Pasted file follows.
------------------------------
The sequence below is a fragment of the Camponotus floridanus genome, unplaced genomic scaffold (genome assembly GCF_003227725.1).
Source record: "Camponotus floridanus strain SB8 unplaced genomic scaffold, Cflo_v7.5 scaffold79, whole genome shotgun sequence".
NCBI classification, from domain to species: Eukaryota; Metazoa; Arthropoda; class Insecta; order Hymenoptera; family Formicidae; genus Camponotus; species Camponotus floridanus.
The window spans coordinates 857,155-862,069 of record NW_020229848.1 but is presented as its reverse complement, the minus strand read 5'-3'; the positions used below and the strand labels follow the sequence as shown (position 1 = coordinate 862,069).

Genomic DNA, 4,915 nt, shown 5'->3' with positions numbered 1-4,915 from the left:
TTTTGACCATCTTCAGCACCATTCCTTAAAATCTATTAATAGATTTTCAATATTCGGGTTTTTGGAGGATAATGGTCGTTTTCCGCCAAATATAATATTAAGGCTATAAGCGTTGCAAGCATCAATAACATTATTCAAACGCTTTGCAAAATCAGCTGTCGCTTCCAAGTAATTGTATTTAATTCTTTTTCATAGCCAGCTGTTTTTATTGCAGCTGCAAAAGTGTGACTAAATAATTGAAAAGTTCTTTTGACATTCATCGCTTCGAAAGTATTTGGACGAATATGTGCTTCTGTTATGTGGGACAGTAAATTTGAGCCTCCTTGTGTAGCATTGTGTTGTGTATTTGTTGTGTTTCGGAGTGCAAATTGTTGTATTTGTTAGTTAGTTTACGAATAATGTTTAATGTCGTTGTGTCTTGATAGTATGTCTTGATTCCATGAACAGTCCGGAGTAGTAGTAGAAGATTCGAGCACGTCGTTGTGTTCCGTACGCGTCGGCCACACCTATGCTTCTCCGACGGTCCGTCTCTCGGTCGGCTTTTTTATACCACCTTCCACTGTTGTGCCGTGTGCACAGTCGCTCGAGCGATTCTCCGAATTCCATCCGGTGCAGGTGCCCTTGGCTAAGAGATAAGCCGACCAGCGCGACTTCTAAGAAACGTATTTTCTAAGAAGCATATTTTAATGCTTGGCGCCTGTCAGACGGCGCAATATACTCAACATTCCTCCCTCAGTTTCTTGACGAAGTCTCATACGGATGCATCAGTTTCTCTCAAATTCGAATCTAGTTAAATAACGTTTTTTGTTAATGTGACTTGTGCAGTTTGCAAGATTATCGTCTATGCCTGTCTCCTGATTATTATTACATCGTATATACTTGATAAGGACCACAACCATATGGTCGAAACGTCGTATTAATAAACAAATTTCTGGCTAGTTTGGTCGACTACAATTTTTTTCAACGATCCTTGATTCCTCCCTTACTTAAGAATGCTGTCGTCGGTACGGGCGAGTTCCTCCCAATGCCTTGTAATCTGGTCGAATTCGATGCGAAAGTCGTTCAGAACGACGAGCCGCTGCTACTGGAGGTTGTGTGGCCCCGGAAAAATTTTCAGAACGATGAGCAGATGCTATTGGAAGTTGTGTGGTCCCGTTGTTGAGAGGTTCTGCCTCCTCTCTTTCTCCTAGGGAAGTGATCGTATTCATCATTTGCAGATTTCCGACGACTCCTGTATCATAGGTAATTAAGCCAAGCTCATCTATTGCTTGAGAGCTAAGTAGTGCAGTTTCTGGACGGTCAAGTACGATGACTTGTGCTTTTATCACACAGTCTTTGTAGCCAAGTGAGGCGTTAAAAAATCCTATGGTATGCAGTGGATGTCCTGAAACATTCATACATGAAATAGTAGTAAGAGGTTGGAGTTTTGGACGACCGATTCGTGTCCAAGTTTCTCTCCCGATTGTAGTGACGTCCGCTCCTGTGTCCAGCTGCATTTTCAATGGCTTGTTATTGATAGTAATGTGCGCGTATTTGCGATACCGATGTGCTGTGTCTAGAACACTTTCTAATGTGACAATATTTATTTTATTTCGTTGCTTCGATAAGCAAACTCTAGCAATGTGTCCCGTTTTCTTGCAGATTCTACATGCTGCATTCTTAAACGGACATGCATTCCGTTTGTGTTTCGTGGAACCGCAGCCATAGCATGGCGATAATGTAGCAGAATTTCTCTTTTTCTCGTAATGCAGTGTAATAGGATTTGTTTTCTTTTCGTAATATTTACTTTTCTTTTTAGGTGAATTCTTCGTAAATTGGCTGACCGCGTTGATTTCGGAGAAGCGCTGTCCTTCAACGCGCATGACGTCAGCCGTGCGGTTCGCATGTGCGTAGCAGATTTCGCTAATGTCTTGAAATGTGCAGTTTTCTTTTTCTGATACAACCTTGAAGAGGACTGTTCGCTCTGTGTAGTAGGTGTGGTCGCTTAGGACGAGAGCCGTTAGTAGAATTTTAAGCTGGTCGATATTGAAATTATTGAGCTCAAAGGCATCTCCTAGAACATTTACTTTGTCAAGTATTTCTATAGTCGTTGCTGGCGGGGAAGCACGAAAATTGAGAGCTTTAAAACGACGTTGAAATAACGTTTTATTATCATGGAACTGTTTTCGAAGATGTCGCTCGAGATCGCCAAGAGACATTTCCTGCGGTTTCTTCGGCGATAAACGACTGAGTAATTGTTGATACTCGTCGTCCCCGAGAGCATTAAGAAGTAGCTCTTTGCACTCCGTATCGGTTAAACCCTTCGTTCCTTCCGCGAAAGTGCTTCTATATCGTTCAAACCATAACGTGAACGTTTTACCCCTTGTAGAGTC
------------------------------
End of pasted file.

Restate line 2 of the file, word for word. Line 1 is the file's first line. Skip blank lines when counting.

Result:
Source record: "Camponotus floridanus strain SB8 unplaced genomic scaffold, Cflo_v7.5 scaffold79, whole genome shotgun sequence".